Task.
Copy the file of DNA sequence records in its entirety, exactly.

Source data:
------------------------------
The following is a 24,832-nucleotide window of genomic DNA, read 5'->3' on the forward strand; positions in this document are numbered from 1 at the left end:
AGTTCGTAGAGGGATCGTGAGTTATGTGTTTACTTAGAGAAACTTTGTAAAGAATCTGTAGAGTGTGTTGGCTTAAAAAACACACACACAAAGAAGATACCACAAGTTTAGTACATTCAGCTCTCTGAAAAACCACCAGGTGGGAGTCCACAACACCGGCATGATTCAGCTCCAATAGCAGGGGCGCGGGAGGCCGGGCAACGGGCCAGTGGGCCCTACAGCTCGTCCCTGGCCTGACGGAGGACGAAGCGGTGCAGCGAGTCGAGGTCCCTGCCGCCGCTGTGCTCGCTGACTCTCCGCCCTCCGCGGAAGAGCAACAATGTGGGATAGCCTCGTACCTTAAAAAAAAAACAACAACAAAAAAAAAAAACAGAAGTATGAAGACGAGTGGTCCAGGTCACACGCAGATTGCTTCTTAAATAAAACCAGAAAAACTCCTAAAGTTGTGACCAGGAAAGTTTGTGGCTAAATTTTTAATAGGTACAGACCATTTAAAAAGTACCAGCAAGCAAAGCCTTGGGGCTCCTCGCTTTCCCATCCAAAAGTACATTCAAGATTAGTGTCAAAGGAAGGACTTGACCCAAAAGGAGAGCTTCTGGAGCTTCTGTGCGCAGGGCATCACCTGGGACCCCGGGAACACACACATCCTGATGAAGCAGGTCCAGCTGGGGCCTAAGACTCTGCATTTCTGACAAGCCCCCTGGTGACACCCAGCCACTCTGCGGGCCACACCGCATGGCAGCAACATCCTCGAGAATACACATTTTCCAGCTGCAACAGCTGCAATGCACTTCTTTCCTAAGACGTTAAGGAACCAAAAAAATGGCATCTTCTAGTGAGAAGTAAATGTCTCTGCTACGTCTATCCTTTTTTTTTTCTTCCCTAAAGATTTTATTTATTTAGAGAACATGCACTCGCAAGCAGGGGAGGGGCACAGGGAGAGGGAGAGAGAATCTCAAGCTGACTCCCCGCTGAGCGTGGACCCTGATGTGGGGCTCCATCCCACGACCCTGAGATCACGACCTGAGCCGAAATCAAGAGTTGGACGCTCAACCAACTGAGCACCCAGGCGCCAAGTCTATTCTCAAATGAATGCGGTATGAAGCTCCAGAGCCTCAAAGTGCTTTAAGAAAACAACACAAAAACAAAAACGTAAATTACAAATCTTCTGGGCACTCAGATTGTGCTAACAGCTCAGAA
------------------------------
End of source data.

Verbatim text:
The following is a 24,832-nucleotide window of genomic DNA, read 5'->3' on the forward strand; positions in this document are numbered from 1 at the left end:
AGTTCGTAGAGGGATCGTGAGTTATGTGTTTACTTAGAGAAACTTTGTAAAGAATCTGTAGAGTGTGTTGGCTTAAAAAACACACACACAAAGAAGATACCACAAGTTTAGTACATTCAGCTCTCTGAAAAACCACCAGGTGGGAGTCCACAACACCGGCATGATTCAGCTCCAATAGCAGGGGCGCGGGAGGCCGGGCAACGGGCCAGTGGGCCCTACAGCTCGTCCCTGGCCTGACGGAGGACGAAGCGGTGCAGCGAGTCGAGGTCCCTGCCGCCGCTGTGCTCGCTGACTCTCCGCCCTCCGCGGAAGAGCAACAATGTGGGATAGCCTCGTACCTTAAAAAAAAAACAACAACAAAAAAAAAAAACAGAAGTATGAAGACGAGTGGTCCAGGTCACACGCAGATTGCTTCTTAAATAAAACCAGAAAAACTCCTAAAGTTGTGACCAGGAAAGTTTGTGGCTAAATTTTTAATAGGTACAGACCATTTAAAAAGTACCAGCAAGCAAAGCCTTGGGGCTCCTCGCTTTCCCATCCAAAAGTACATTCAAGATTAGTGTCAAAGGAAGGACTTGACCCAAAAGGAGAGCTTCTGGAGCTTCTGTGCGCAGGGCATCACCTGGGACCCCGGGAACACACACATCCTGATGAAGCAGGTCCAGCTGGGGCCTAAGACTCTGCATTTCTGACAAGCCCCCTGGTGACACCCAGCCACTCTGCGGGCCACACCGCATGGCAGCAACATCCTCGAGAATACACATTTTCCAGCTGCAACAGCTGCAATGCACTTCTTTCCTAAGACGTTAAGGAACCAAAAAAATGGCATCTTCTAGTGAGAAGTAAATGTCTCTGCTACGTCTATCCTTTTTTTTTTCTTCCCTAAAGATTTTATTTATTTAGAGAACATGCACTCGCAAGCAGGGGAGGGGCACAGGGAGAGGGAGAGAGAATCTCAAGCTGACTCCCCGCTGAGCGTGGACCCTGATGTGGGGCTCCATCCCACGACCCTGAGATCACGACCTGAGCCGAAATCAAGAGTTGGACGCTCAACCAACTGAGCACCCAGGCGCCAAGTCTATTCTCAAATGAATGCGGTATGAAGCTCCAGAGCCTCAAAGTGCTTTAAGAAAACAACACAAAAACAAAAACGTAAATTACAAATCTTCTGGGCACTCAGATTGTGCTAACAGCTCAGAA